Given the absence of a validated questionnaire which assesses physicians’ attitudes toward LDCT screening, we developed a questionnaire based on previous literature [12,14]. The questionnaire appraised attitudes regarding LDCT screening [14], current practices and experiences of the specialists [14], and their attitudes and opinions towards NLCSP [14]. In addition to the questionnaire, the survey consisted of items measuring personal and professional demographics such as age, sex, specialty, years from board certification, workplace (university hospital vs. specialized cancer center, private vs. public, and geographic location), and patient volume (clinical practice sessions per week, average number of overall patients and lung cancer outpatients per week). The survey was reviewed and piloted for content and clarity by a committee, of which member includes 12 lung cancer specialists and a public health researcher who is an expert in survey methodology.

Attitudes towards lung cancer screening with LDCT.

Physicians were asked whether they agree or disagree with the statements regarding benefits, potential harms, and cost of lung cancer screening with LDCT on a 4-point Likert scale (strongly disagree to strongly agree). Questions regarding benefits included early detection of lung cancer, increased survival [10,14], smoking cessation counseling opportunities and actual resultant in smoking cessation [15]. Questions regarding potential harms included medical and psychological consequences of false positive results [12,14,16,17], false reassurance and continued smoking from a negative result [2,12], and radiation hazards [12,16]. Cost burden was also asked [11,14]. Following these questions, respondents were asked to assess the net benefit of LDCT screening, considering the potential benefits, risks, and cost.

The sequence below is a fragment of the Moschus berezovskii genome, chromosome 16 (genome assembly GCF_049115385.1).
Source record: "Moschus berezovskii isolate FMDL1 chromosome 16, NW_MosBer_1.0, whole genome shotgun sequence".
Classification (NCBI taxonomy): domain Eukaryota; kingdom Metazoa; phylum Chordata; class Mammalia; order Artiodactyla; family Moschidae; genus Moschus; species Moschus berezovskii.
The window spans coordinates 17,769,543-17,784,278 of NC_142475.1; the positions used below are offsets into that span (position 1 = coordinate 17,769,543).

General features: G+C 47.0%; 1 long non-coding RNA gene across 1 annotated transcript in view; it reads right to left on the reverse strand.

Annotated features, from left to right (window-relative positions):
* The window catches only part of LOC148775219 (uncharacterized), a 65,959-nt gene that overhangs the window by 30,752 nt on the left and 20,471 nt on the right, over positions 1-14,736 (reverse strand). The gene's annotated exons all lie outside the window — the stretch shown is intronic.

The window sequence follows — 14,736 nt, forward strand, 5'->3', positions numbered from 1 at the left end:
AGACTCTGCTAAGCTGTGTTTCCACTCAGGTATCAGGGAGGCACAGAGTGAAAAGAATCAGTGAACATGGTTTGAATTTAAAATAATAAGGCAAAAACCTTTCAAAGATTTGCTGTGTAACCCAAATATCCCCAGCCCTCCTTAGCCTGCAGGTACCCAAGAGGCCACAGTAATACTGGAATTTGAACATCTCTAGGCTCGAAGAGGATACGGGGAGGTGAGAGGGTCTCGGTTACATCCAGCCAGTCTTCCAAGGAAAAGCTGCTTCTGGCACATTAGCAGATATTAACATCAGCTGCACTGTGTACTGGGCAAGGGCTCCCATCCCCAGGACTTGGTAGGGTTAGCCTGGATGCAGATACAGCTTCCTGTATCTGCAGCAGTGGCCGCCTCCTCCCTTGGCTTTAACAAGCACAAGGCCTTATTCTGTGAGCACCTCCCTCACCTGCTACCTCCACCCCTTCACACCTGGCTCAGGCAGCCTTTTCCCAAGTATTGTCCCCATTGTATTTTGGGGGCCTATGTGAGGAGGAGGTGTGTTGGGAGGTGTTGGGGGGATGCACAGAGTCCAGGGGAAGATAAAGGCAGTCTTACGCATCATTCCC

Current lung cancer screening practices.

Three clinical vignettes were used to assess current lung cancer screening practices. Physicians were asked if they would offer LDCT screening to 1) an asymptomatic long-term smoker who meets the current eligibility criteria of the guideline (e.g. ≥30 pack-year and 55–79 years old) [5,7,18], 2) an asymptomatic long-term smoker who does not meet the eligibility criteria (e.g. 20 to 30 pack-year and 40–50 years old), 3) a son of lung cancer patient who is not eligible (e.g. 10 pack-year of smoking history and has worries about lung cancer). Response options were “proactively recommend”, “recommend when the patient seeks for an expert opinion”, and “not recommend”. Responses to clinical vignettes have been shown to correlate with clinical behavior, and are also known to be a useful tool for assessing clinical decision-making and guideline-based practice [19,20].